A Philadelphia doughnut shop and a Center City congregation have teamed up to launch a crowd-funded business that would help feed the city’s hungry.
When the doors of the Broad Street Ministry open for service four days a week, there’s no way to tell how many people will be dropping by. But it’s not the hymns that bring the masses to this Center City sanctuary. Visitors seek the meal, the community, the support and social services offered by the pastors, volunteers and staff.
Organizers, including Convening Minister Bill Golderer, have spent years setting just the right tone to build a community of trust and acceptance. So they started using this language of “radical hospitality,” welcoming everybody.
And welcome they did.
Some of Philadelphia’s most vulnerable citizens are regulars at the ministry. But for people to really trust the helping hand offered to them, they need to know it’s not going to be yanked away at a moment’s notice. They need to know there will be food left when they get there, and that the promises made are promises kept.
Sitting down to dinner is a luxury that can easily be taken for granted. And for folks who have fallen on hard times, finding something to eat, let alone something nutritious, is often a very traumatic experience.
At the Broad Street Ministry, there are no lines or food trays. Guests are welcomed, seated and served, as in any one of the hundreds of restaurants in Philadelphia — which makes their model vastly different from most others helping the hungry and homeless.
So far, the ministry’s dining model has been a success. But finding a sustainable funding source that would allow Broad Street to grow its services and operate seven days a week has been a challenge.
Of soup and sustenance
Luckily, the ministry has friends such as Steve Cook of Cook and Solo and the restaurant team behind Percy Street BBQ, Zahav Restaurant and Federal Donuts. He and his partners in the Federal Donuts crew have teamed up with the Broad Street Ministry to find a way to help support their hospitality collaborative in a sustainable way — not just by donating soup, but by creating a funding source.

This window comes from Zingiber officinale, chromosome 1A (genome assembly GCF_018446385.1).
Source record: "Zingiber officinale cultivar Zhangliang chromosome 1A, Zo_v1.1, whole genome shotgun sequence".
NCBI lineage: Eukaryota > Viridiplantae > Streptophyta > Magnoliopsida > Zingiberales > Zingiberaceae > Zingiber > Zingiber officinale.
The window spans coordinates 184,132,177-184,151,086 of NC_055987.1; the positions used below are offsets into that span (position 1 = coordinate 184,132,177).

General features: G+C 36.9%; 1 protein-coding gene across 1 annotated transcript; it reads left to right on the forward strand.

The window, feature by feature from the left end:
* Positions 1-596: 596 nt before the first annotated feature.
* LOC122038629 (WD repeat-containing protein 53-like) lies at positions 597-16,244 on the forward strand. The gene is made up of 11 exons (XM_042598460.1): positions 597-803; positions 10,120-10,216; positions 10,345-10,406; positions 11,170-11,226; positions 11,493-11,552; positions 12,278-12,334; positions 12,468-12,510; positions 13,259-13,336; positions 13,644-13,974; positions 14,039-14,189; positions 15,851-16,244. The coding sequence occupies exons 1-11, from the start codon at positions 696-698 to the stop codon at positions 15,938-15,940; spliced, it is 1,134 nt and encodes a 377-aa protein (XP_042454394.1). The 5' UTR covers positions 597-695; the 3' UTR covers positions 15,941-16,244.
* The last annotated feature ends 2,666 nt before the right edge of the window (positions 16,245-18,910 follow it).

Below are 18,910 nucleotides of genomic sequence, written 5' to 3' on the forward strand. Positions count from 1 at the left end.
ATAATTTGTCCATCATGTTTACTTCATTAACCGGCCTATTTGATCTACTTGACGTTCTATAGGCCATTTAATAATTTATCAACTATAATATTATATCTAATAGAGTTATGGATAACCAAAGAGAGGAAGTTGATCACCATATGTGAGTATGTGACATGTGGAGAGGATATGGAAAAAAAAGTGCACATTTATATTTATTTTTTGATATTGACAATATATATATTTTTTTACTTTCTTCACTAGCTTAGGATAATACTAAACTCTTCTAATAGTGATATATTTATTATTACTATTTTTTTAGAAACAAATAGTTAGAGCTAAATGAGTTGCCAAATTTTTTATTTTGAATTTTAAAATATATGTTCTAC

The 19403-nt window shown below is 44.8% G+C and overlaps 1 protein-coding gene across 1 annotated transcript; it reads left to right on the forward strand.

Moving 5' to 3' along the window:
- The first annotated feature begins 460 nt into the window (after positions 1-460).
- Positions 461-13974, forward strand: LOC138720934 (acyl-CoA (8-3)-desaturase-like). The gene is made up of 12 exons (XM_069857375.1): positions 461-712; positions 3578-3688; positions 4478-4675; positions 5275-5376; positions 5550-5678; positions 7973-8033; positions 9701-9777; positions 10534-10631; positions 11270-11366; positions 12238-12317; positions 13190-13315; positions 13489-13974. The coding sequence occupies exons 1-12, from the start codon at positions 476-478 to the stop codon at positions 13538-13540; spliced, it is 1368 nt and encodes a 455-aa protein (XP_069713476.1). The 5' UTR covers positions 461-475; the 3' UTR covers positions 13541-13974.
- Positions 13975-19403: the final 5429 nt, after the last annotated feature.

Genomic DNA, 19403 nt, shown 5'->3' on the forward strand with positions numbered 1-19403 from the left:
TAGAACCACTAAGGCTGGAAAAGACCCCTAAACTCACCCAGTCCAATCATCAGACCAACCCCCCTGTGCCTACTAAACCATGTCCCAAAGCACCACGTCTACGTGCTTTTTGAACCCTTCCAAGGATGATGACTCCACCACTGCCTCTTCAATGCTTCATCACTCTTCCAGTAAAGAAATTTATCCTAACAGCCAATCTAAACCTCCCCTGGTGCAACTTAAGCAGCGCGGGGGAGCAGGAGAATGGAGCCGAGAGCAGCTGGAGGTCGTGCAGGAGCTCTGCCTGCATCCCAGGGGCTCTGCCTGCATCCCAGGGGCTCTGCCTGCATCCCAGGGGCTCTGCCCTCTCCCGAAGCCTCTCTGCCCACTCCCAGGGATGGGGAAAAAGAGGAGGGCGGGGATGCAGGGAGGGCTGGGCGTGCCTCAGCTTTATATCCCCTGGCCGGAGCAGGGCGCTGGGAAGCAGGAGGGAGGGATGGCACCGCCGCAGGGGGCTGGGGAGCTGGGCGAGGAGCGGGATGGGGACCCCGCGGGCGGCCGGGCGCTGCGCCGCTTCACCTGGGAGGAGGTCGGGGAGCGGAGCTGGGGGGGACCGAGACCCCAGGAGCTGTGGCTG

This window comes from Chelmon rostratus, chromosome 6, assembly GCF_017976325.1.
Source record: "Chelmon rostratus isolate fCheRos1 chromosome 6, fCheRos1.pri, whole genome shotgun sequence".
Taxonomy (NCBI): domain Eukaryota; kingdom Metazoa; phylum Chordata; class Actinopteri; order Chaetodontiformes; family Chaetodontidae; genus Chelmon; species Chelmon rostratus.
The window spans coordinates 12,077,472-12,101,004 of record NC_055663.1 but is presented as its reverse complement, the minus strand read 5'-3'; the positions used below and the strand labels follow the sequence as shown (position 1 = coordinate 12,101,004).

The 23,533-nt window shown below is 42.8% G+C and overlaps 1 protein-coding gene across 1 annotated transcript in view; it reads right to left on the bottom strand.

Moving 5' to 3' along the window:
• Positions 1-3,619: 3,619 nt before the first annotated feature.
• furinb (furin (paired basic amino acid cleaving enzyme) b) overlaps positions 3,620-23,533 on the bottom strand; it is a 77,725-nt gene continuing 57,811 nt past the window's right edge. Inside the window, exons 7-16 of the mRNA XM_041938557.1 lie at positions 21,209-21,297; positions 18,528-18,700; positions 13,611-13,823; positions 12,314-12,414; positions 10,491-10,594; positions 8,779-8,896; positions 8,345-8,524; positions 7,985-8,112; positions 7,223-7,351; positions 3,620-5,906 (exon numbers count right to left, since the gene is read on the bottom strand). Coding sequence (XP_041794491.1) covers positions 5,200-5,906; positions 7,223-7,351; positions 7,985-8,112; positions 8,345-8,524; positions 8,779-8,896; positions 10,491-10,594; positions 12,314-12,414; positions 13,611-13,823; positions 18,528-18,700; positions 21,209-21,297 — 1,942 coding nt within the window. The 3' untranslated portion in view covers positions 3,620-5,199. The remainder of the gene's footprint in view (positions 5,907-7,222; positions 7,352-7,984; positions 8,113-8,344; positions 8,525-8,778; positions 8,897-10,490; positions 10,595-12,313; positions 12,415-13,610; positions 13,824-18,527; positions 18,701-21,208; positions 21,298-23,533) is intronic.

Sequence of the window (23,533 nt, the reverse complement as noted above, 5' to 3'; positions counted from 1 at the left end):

Cook has been on the board of Broad Street Hospitality Collaborative for the past two years and has seen first hand the work that they do.
“Being in the hospitality business, we have an obligation to kind of try to lead this effort,” said Cook.
“As Federal Donuts has grown, we’ve had on our hands more and more by-product from the chickens that we’re selling,” he said. “And since we’re pretty good at turning chickens into profits, we came up with the idea of taking that by-product, which are the backs and bones of the chickens, turning that into soup and then using the profits from that soup to funnel back into Broad Street’s hospitality efforts.”
Just as the Broad Street Ministry’s radical hospitality initiative is an innovative way of helping the city’s impoverished, Rooster Soup Company and its crowd-funded Kickstarter campaign is an innovative approach to donations — by asking the public to donate to the start-up funds, and then by patronizing the business, continuing the circle and funding the nonprofit and its efforts.
Completing the circle
“Instead of a straight line between us and Broad Street’s guests, we wanted to make more of a circle,” said Cook. “We wanted to find a way for the community to get involved. So it’s not just from us to Broad Street. It’s from us to Rooster Soup Company to the community coming in, eating lunch, and knowing that by just eating lunch — something they do every day — they can contribute to helping a problem that affects us all, which is hunger and homelessness.”
Because in the end, it’s all about feeding people.
“What we’re hoping is that Philadelphia embraces this very unique model, whereby if you’re walking by somebody on the street in Philadelphia and you see them down and out, and struggling and you don’t know what to do, if the Rooster Soup Company were to exist, you could, by your purchasing power, help that person just by ordering lunch,” said Broad Street Ministry’s Golderer.
While the menu is still very much in development, Cook promises that this won’t be just any old soup. There will be options to add noodles or additional meat, as well as gluten-free and vegetarian choices.
“If we decide we want to have it, we can be empowered to make it happen,” said Golderer. “I’m really excited about the partnership, across faith traditions, across business and nonprofit and, frankly, across economic development and all the ways we want to see people employed. I feel like this is a really cool project, and I just hope Philadelphia agrees.”
But at this point, all of these plans are still in the air.
The first step is to fund the launch of the business. With less than three weeks left, the goal is to reach $150,000.
“The thing that we need right now is contributions to our Kickstarter campaign,” said Felicia D’Ambrosio, a partner in Federal Donuts and communications director for Cook and Solo.
And they’re offering incentives: “from free doughnuts and fried chicken to skydiving with Mike Solo, to private dinners at Zahav,” said D’Ambrosio.
“Basically, give us your money. We’re going to do something amazing with it. And your one-time contribution becomes literally a perpetual-motion money-making machine for an incredibly impactful nonprofit in Philadelphia,” she said.